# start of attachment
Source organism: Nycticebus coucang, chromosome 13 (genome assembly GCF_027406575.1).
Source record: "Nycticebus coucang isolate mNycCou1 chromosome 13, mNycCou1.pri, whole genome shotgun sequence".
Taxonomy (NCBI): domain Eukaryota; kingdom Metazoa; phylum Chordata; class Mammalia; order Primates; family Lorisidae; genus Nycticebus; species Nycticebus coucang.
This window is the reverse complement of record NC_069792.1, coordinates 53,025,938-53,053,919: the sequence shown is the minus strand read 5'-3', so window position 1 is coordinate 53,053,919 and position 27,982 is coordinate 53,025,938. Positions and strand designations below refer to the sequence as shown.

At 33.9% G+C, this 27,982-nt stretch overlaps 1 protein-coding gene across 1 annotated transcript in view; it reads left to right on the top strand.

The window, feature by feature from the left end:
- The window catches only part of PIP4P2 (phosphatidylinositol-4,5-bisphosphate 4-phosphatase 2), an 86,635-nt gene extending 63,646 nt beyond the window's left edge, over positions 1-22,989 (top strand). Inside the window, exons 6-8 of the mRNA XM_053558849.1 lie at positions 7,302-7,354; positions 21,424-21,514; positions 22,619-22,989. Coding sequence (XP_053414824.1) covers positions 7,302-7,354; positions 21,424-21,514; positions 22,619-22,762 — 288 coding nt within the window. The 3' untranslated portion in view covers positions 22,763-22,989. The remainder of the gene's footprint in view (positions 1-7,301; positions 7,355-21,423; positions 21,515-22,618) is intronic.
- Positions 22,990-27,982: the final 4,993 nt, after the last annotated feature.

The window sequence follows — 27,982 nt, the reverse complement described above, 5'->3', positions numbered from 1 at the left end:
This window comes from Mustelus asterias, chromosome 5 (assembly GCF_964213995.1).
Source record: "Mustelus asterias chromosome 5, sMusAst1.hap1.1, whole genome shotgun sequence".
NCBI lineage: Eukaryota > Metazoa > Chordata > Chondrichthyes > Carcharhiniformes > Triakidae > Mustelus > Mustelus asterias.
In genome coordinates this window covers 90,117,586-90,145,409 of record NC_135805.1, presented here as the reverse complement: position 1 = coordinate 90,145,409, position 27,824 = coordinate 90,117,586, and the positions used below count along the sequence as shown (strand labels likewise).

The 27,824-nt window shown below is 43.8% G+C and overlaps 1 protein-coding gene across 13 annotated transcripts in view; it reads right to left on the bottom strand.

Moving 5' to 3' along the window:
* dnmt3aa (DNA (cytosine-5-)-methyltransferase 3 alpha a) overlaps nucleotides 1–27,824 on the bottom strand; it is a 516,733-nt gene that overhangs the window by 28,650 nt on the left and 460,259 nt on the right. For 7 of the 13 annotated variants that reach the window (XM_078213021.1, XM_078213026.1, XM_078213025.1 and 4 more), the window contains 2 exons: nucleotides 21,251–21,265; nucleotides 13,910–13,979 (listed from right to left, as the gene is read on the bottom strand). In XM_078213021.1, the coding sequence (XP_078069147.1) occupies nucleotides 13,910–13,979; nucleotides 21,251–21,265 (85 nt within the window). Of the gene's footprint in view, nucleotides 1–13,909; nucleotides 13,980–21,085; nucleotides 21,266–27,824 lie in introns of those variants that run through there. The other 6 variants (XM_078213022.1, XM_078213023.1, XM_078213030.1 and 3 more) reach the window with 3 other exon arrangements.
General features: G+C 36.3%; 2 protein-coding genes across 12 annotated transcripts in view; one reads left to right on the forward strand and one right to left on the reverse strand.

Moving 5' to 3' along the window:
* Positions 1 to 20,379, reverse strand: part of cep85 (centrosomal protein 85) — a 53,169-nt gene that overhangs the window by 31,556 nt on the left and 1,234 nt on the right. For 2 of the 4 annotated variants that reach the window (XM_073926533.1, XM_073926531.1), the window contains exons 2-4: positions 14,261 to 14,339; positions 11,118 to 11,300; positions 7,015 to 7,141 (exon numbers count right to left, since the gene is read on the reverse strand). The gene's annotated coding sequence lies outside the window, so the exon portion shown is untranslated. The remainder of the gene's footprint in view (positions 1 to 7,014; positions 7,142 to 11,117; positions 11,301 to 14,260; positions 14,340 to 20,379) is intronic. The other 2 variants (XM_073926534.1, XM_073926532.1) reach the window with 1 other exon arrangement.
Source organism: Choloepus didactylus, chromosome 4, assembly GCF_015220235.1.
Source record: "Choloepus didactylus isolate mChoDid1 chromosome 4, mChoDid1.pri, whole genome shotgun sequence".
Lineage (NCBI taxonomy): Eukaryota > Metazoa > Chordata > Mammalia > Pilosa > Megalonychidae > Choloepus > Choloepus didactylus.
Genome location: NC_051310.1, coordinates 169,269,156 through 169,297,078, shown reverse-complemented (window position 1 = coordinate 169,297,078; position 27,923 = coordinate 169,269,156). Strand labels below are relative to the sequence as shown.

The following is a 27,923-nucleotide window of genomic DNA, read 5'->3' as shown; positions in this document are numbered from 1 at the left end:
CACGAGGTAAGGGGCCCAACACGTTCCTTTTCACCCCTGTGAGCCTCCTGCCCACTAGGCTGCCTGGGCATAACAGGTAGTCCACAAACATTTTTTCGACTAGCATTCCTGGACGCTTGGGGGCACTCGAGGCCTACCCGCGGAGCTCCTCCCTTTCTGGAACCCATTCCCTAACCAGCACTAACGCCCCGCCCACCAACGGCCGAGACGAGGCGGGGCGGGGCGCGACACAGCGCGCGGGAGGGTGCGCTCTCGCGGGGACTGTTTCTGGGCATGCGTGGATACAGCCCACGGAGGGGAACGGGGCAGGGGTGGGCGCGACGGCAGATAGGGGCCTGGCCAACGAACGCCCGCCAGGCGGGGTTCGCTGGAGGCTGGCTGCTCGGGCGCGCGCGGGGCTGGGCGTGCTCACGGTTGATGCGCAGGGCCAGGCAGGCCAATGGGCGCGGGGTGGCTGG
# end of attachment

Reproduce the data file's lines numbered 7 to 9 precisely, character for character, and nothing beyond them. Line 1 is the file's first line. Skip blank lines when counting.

- The window catches only part of PIP4P2 (phosphatidylinositol-4,5-bisphosphate 4-phosphatase 2), an 86,635-nt gene extending 63,646 nt beyond the window's left edge, over positions 1-22,989 (top strand). Inside the window, exons 6-8 of the mRNA XM_053558849.1 lie at positions 7,302-7,354; positions 21,424-21,514; positions 22,619-22,989. Coding sequence (XP_053414824.1) covers positions 7,302-7,354; positions 21,424-21,514; positions 22,619-22,762 — 288 coding nt within the window. The 3' untranslated portion in view covers positions 22,763-22,989. The remainder of the gene's footprint in view (positions 1-7,301; positions 7,355-21,423; positions 21,515-22,618) is intronic.
- Positions 22,990-27,982: the final 4,993 nt, after the last annotated feature.

The window sequence follows — 27,982 nt, the reverse complement described above, 5'->3', positions numbered from 1 at the left end: